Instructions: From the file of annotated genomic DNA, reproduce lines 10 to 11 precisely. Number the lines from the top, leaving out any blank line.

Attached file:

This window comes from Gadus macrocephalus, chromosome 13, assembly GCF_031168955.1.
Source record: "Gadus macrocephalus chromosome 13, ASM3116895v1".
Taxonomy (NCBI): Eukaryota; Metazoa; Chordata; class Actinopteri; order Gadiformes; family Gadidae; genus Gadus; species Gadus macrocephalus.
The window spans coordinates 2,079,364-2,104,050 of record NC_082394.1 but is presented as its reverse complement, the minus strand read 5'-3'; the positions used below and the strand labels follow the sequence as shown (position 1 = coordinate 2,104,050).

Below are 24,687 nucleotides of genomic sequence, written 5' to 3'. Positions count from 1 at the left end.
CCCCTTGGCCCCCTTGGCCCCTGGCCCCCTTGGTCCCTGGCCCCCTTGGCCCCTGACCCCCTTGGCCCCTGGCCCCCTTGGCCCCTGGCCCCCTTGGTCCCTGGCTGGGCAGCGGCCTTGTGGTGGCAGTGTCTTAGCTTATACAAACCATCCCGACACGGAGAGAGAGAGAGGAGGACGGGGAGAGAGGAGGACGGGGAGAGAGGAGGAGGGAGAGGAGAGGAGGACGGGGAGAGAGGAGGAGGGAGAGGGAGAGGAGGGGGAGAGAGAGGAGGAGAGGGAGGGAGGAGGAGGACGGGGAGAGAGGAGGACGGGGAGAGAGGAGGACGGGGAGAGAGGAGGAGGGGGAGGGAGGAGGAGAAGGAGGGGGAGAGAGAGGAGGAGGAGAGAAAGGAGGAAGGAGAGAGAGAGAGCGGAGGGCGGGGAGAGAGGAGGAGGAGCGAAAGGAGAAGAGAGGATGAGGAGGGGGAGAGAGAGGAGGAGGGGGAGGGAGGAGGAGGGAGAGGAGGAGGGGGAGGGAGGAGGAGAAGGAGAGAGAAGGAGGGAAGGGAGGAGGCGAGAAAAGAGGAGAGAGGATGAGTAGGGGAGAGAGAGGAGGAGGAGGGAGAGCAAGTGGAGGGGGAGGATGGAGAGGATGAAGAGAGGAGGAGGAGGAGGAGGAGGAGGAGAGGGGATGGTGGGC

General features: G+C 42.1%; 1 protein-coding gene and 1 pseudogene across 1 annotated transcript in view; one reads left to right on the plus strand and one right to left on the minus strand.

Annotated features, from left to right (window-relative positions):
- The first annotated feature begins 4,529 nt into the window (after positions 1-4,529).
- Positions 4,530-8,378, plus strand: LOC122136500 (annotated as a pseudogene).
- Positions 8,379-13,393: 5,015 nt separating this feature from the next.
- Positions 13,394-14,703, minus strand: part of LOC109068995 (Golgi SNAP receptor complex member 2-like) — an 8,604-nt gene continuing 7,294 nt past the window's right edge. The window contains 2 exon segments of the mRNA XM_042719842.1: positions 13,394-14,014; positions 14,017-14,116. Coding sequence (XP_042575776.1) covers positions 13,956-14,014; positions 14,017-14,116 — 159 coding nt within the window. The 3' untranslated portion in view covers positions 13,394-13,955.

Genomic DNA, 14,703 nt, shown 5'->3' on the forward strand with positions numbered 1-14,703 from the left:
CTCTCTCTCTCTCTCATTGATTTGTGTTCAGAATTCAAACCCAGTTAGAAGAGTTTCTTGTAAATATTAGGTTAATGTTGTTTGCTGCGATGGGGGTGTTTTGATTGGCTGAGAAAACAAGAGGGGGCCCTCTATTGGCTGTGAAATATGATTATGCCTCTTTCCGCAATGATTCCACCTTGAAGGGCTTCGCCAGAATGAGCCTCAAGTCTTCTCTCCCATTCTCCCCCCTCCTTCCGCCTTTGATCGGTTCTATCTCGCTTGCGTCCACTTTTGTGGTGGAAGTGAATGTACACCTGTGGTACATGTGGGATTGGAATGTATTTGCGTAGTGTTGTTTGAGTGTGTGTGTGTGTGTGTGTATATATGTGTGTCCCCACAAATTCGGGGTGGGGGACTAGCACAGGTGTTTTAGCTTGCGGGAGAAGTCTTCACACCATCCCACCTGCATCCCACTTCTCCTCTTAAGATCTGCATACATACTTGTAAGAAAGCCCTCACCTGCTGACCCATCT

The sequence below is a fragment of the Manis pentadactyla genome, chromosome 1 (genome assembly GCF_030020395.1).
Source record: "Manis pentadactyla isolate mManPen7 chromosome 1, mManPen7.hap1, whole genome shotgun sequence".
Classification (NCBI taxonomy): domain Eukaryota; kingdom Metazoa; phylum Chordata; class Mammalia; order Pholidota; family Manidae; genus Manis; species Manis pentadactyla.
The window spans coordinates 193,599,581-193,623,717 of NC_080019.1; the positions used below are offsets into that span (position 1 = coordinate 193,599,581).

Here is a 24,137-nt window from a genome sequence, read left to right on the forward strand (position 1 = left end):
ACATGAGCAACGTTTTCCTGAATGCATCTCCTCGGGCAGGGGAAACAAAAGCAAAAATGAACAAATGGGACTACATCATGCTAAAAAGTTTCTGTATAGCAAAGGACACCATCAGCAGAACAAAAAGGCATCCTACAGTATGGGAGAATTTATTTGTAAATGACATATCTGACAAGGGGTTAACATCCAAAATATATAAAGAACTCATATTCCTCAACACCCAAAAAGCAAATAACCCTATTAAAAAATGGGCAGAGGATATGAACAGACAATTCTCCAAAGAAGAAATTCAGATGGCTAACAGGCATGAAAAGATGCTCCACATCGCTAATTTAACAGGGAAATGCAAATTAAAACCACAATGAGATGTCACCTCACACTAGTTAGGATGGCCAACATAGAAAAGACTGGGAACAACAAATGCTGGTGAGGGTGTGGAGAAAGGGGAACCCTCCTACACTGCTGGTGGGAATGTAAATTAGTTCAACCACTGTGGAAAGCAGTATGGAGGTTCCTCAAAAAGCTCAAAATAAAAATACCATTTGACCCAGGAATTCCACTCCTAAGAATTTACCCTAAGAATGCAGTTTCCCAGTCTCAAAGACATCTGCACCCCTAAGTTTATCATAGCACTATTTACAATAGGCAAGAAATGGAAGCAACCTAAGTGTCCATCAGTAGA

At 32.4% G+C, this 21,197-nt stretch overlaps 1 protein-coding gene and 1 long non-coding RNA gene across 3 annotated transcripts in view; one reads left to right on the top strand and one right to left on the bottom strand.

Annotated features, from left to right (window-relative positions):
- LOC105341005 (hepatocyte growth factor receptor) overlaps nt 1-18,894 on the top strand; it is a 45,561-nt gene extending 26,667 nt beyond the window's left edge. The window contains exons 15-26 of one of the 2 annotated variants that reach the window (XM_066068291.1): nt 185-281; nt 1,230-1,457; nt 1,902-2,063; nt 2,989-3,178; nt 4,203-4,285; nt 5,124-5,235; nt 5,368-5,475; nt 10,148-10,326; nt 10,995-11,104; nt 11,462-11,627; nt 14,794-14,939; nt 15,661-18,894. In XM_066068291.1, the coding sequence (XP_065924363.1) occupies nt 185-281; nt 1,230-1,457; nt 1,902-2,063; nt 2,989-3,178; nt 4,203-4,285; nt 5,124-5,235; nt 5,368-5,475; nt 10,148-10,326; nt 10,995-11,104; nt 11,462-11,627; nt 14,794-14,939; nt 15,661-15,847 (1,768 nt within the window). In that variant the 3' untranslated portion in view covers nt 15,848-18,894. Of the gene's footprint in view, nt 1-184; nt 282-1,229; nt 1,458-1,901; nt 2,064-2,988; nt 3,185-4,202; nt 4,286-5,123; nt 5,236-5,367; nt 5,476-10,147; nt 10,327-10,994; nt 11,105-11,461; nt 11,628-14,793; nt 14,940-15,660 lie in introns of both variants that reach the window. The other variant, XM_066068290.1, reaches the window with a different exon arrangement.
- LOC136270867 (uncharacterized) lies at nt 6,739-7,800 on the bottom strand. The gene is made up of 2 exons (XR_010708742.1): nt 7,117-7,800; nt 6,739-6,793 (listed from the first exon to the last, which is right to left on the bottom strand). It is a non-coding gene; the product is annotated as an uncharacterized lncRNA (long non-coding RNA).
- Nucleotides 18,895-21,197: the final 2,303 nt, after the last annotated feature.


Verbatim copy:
- Positions 4,530-8,378, plus strand: LOC122136500 (annotated as a pseudogene).
- Positions 8,379-13,393: 5,015 nt separating this feature from the next.